Raleigh, N.C. — Gov. Roy Cooper issued his ninth veto of the year on Thursday, sending a proposal on credit insurance back to lawmakers.
House Bill 140 initially dealt with disclosure of fees and policies on dental insurance plans, but provisions on credit property insurance were tacked on in the closing days of the legislative session. The provisions, which consumer advocates lobbied against, allow lenders to tack insurance onto loans in case borrowers cannot repay.
"Making small loans more expensive by expanding credit insurance can drive borrowers further into debt, especially those who can least afford it," Cooper said in a statement. "If this bill becomes law, consumers will have higher-cost loans because they will be borrowing the money to pay the credit insurance premiums. Borrowers who need short-term loans should not have to pay more for unnecessary insurance."
Lawmakers have overridden five of Cooper's vetoes already, and a special session is scheduled for Aug. 3 to consider other overrides.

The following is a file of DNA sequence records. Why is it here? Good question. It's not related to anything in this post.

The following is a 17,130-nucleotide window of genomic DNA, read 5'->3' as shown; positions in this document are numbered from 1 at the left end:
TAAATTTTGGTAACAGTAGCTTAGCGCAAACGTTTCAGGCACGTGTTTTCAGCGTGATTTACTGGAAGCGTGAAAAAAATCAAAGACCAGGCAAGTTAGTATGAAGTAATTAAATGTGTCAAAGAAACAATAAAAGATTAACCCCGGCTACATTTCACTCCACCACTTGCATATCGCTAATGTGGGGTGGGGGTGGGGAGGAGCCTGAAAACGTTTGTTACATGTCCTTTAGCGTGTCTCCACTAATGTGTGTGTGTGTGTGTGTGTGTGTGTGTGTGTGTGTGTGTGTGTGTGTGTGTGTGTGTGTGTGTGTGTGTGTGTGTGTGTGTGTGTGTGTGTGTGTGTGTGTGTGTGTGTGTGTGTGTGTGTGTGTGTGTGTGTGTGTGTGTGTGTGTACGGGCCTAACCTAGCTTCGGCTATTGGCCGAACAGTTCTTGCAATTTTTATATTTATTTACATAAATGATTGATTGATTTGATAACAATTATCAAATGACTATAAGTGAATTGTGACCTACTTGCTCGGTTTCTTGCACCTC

The governor also signed five bills into law on Thursday:
- House Bill 84 allows the Division of Motor Vehicles to develop a driver's license designation for people who are deaf or hard of hearing.
- House Bill 138 enhances criminal penalties for gang members and gang-related offenses.
- House Bill 161 bars any state investment in or contracts with companies that boycott Israel.
- Senate Bill 410 allows areas off the North Carolina coast to be leased for fish farming.
- Senate Bill 599 overhauls the state's teacher training and lateral-entry programs.
Five bills remain on Cooper's desk. He has until Sunday to sign them, veto them or allow them to become law without his signature.